Implementation Forces


Adapter 1

public class TargetAbstraction {
     public abstract ret m(par p);

public class Adapter extends TargetAbstraction {
     private ForeignClass myForeignClass();
     public Adapter() {
          myForeignClass = new ForeignClass(); //ForeignClass.getInstance() might be better
     public ret m(par p) {
          var y = myForeignClass.n((cast)p);
          return (cast)y;

Questions, concerns, credibility checks

  • How large is the delta (difference) between the interface that the foreign class offers and the interface of the target abstraction? If it is very large, this may be difficult to accomplish with a simple adapter. The Façade Pattern should be considered in this case.
  • If the foreign class throws exceptions, should the adapter re-throw them directly, re-throw them as a different exception, or deal with them itself?
  • How will the adapter obtain the instance of the foreign class? Direct instantiation (shown in the code) is actually not preferable, as it violates the encapsulation of construction principle; but the foreign class may not have been designed with this principle in mind. If this is the case, we may need to create an object factory to encapsulate the instantiation.
  • Will the adapter need to add functionality to the foreign class? In other words, is the foreign class feature-poor to some degree?
  • Will the adapter need to be stateful?

Options in implementation

The form shown above uses delegation from the adapter to the foreign class to reuse the pre-existing behavior. Another form of the adapter (called the class adapter) uses inheritance instead:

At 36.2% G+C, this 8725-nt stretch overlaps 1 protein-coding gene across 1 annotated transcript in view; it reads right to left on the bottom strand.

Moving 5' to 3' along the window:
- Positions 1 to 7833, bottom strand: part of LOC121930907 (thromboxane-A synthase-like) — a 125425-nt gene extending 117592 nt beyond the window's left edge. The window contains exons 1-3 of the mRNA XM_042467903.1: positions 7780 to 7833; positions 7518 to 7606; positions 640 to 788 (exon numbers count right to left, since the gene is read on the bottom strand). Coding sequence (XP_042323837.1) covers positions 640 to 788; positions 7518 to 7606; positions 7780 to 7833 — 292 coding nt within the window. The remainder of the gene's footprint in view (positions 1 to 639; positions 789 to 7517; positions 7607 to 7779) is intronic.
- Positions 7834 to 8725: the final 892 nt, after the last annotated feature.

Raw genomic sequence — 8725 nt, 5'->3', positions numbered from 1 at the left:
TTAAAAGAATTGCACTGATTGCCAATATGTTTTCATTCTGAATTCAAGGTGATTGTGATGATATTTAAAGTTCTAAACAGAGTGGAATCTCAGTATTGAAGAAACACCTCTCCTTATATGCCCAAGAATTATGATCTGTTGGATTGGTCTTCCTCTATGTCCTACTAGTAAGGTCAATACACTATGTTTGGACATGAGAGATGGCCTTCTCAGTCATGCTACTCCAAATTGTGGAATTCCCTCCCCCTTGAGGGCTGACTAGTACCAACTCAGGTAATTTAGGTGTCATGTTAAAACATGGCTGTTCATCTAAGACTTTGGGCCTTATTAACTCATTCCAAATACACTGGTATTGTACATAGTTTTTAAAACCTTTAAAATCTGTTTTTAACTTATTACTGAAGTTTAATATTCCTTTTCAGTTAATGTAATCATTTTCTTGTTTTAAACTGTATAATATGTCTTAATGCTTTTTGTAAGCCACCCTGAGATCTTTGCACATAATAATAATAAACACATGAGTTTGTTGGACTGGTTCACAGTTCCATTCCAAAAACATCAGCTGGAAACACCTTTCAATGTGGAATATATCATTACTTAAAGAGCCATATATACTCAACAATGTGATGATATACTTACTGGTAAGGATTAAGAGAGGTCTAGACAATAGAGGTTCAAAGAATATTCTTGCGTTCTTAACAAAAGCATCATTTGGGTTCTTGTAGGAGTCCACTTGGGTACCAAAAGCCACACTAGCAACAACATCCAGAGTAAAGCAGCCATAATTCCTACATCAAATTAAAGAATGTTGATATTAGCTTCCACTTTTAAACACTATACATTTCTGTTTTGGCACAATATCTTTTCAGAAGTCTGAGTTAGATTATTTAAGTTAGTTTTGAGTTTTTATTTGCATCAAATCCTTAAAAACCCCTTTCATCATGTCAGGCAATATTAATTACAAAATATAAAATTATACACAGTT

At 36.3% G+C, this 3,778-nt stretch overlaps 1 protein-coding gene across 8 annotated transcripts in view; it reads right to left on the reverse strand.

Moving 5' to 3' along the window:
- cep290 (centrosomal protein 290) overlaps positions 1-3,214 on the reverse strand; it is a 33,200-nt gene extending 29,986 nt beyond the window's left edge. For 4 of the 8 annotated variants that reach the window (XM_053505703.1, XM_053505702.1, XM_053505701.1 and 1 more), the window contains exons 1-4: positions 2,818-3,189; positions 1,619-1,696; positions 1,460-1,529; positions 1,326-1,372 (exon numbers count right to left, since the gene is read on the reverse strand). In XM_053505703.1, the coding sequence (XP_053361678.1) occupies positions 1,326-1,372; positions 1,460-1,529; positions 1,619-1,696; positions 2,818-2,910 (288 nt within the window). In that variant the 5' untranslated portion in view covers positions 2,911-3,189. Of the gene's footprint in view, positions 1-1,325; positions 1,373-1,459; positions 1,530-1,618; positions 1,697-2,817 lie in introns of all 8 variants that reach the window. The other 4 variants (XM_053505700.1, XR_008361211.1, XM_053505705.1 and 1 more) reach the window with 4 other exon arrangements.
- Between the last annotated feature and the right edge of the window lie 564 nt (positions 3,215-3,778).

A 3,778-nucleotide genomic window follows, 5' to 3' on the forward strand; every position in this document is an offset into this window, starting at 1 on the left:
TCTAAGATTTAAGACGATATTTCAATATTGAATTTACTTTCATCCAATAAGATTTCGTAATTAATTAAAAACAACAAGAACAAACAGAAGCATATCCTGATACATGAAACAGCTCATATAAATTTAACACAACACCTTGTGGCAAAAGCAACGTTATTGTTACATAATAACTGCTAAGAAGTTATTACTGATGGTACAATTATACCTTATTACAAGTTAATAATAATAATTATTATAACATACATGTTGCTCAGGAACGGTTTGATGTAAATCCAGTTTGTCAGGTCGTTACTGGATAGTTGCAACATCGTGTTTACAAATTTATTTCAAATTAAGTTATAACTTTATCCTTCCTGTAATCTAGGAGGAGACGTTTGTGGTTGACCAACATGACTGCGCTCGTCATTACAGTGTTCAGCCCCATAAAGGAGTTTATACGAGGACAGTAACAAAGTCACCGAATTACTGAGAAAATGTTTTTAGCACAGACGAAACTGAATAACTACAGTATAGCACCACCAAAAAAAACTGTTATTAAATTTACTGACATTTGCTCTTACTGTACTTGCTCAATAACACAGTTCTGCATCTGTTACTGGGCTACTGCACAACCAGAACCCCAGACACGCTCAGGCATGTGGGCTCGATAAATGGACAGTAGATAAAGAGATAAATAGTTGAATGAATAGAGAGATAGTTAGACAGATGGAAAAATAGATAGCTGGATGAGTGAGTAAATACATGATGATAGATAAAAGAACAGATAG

Adapter 2

This implementation is more common with languages that support multiple inheritance, but is also possible in single-inheritance languages if the Target Abstraction is achieved through the use of an Interface type.

Also, if the purpose of the adapter is to add methods to an existing interface, in .Net 3.5 one can use the extension method mechanism to accomplish this:

public interface TargetInterface {
    Result Foo(int i, string s, char c, object o);

public static class TargetInterfaceAdapter{
    public static Result Foo(this MyInterface target, string s){
        return target.Foo(-1, s, 'X', null);

    public static Result Foo(this MyInterface target, string s, char c){
        return target.Foo(-1, s, c, null);

public static class Main {
    public static void Bar(TargetInterface my) {
        //full call
        var r0 = my.Foo(123, "abc", 'c', new object());
        //call through the adapter, using an added method
        var r1 = my.Foo("abc", 'c');

(thanks to Alexander Fedin for this idea and example)

Consequent Forces

Testing issues

To test the adapter, you can use a Mock object in place of the foreign object (which would normally be adapted). The Mock can return predictable behavior for the adapter to convert, and also can record the action the adapter takes with the adaptee if this is deemed an appropriate issue to test.

Cost-Benefit (gain-loss)

The adapter is a very low-cost solution, and is therefore quite commonplace. The cost is the creation of an additional class, but the benefits are:

  • Encapsulated reuse of existing behavior
  • Polymorphism (through an up-cast) with a foreign class
  • Promotes the Open-Closed Principle
  • If the construction of the foreign class was not encapsulated (which is common), the adapter can encapsulate it in its constructor. However, an object factory is preferred.